The value-class-pattern solves two of the three most challenging issues that microformats have encountered in their entire history: accessibility and localization.
After many long months of focused iterating (repeatedly researching, brainstorming, testing, documenting) led by Ben Ward, the value-class-pattern alpha draft is ready to use and support.
Publish and implement
Several publishers have already started using the value-class-pattern, including this blog, and some implementations have already started supporting it as well.
Everyone who publishes content marked up with microformats or develops microformats implementations such as parsers and authoring tools should take a close look at supporting the value-class-pattern in the content they are publishing and the tools they are implementing. In particular:
- If your implementation parses hCalendar, hReview, or hAtom, please implement the value-class-pattern in your parser, test it with the examples given both in the spec and the growing list of value-class-pattern examples in the wild, and add it to the list of value-class-pattern implementations.
- If your site publishes hCalendar, hReview, or hAtom, please use the value-class-pattern for your dates and times, and add your site to the growing list of value-class-pattern examples in the wild.
- If your implementation generates hCalendar, hReview, or hAtom, please generate your dates and times marked up with the value-class-pattern, and add your implementation to the list of value-class-pattern implementations.
Major resolutions and minor revisions
The value-class-pattern has greatly addressed accessibility and authoring issues across several microformats, in particular for typical uses of dates and times. However, there are still a few open issues on specific microformats for which we are still exploring better (more semantic, more accessible) solutions, in particular the geo microformat (and property of hCard) when specified as a single hyperlink or abbreviation, and hCalendar’s
dtend property when specifying a whole date (rather than a specific datetime).
With the value-class-pattern providing solutions to two out of the three biggest microformats challenges (the last of the three to be addressed in its own blog post), and resolutions to the remaining substantial open issues (e.g. as mentioned) on hCard, hCalendar, hReview, and hAtom, we will work on 1.0.1 revisions that:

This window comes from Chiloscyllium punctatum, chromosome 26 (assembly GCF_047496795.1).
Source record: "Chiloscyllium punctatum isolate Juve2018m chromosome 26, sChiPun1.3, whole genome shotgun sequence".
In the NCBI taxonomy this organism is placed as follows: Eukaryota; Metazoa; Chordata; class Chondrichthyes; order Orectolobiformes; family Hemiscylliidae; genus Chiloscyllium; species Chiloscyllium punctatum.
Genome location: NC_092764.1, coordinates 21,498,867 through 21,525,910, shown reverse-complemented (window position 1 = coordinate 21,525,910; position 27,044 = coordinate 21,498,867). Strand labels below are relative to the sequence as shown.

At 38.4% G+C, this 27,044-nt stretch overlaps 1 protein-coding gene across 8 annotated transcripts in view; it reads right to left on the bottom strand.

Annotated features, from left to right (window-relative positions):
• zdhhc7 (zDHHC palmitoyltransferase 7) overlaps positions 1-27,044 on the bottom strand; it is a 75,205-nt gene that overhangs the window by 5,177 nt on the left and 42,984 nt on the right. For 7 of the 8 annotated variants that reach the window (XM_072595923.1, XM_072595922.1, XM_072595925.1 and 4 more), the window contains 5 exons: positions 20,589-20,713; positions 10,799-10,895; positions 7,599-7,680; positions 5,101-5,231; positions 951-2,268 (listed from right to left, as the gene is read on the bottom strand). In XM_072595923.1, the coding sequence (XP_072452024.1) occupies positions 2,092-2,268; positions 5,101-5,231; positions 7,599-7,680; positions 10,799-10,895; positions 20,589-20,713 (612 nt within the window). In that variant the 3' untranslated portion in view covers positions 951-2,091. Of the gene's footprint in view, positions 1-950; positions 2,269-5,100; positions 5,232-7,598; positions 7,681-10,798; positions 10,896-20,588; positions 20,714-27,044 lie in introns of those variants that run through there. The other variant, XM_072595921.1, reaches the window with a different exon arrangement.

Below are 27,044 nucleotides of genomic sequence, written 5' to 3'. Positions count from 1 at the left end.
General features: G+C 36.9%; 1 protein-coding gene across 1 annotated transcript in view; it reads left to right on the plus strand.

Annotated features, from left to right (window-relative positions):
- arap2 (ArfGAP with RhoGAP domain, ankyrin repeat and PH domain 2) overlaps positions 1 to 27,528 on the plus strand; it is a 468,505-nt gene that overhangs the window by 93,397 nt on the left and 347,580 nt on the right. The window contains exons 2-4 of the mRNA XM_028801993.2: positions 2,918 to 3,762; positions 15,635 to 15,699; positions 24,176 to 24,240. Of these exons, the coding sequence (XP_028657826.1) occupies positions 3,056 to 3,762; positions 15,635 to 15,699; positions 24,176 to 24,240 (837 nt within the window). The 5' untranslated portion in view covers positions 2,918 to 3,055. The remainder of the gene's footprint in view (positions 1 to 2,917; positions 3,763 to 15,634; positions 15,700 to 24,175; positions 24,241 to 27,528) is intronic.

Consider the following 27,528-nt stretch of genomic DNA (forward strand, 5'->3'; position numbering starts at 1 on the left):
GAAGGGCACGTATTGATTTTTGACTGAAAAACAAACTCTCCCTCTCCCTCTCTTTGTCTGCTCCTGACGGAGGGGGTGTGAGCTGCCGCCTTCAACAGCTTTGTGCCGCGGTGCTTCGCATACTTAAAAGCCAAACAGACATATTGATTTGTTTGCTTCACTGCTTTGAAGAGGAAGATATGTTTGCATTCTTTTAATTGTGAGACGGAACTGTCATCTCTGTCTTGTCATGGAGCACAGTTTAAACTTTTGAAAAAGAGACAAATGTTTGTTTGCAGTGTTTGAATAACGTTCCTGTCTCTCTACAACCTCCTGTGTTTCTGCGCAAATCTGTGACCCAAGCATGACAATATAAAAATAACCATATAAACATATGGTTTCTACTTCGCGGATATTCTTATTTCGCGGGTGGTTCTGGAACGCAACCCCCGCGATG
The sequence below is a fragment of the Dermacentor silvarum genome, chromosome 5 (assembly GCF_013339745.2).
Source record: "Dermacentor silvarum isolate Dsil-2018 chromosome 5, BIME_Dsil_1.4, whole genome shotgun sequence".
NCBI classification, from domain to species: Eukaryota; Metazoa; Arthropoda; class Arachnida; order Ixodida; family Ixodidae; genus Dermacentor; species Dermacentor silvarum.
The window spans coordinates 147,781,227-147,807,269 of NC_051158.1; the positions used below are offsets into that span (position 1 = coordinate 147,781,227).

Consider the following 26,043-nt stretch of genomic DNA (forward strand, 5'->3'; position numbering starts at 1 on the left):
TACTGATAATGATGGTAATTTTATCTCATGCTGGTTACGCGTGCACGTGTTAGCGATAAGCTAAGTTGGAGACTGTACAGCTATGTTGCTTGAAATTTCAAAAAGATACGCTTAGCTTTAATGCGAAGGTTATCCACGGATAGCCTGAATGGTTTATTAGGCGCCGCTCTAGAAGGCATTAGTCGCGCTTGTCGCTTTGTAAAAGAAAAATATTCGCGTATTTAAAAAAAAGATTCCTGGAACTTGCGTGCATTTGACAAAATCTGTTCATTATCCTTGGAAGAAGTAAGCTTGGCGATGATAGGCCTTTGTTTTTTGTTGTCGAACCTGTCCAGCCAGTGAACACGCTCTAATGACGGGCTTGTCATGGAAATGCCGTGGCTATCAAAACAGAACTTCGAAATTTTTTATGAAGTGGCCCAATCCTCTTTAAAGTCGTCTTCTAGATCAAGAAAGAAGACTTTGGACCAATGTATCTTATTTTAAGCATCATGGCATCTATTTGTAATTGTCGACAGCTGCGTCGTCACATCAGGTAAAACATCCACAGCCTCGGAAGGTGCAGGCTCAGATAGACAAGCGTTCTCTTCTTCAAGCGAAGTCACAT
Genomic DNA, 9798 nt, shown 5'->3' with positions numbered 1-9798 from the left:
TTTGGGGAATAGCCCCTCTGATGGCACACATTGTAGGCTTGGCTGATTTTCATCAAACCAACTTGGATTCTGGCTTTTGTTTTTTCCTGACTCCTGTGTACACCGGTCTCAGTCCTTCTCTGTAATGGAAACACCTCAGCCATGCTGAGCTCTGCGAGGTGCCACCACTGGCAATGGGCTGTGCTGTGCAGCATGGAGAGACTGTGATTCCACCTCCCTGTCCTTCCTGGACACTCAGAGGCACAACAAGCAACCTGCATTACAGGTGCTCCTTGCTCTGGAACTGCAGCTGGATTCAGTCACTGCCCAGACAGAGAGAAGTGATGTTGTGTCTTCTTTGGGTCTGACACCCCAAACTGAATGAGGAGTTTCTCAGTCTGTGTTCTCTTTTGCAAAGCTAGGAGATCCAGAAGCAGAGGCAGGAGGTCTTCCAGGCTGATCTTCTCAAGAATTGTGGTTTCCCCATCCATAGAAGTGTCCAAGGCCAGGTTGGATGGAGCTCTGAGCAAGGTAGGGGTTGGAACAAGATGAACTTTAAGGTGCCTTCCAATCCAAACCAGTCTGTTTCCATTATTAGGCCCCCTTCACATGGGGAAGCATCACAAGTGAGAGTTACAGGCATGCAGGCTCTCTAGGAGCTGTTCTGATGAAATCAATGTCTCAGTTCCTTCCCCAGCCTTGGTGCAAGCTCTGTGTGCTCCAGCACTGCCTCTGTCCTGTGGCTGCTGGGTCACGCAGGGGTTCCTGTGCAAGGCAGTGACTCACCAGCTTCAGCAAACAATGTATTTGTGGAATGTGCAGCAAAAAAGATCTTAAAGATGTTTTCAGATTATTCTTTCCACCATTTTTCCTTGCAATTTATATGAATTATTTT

- incorporate said resolved substantial issues to date
- require support of the value-class-pattern
- are edited for broader understandability and usability.
The editors of all drafts, in development, and future compound microformats should also require support of the value-class-pattern in order to encourage better accessibility in content that is marked up with microformats.
Thanks to those in the broader accessibility and internationalization communities that have kept up with their constructive criticisms, suggestions, test cases, testing, test results documentation, feedback, and overall participation. Your efforts have contributed to major improvements in microformats, and we could not have done it without you and your expertise. In particular:
- The original Web Standards Project article hAccessibility by Bruce Lawson and James Craig which provided both detailed documentation of real world concrete problems that were/are being experienced due to some uses of the
abbrelement with microformats, as well as several ideas for alternatives to explore. Many of those ideas formed the basis for what the microformats community spent many months investigating in depth, testing, iterating, evolving and eventually narrowing down and refining into what made it into the value-class-pattern (e.g. value-title in particular).
- Everyone who has contributed documentation of patterns, issues, brainstorms, opinions regarding the
abbrelement, dates, datetimes, accessibility, assistive technology, internationalization/localization, etc. to the microformats wiki. All these additions to our broader body of knowledge helped shape and refine the value-class-pattern you see today.
- In particular I want to thank James Craig for the many hours he spent extensively testing and documenting of several alternatives with screen readers.
- Personally I have very much appreciated Derek Featherstone‘s optimism regarding microformats and accessibility, consistent in-person encouragement to me and others to keep working at it, and continued positive reminding to keep in mind the broader community of those that use the Web.
- Finally, thanks to all of the authors, designers, and developers supporting microformats, especially those who continued to do so when well aware of accessiblity and other open issues, for their patience and for never giving up.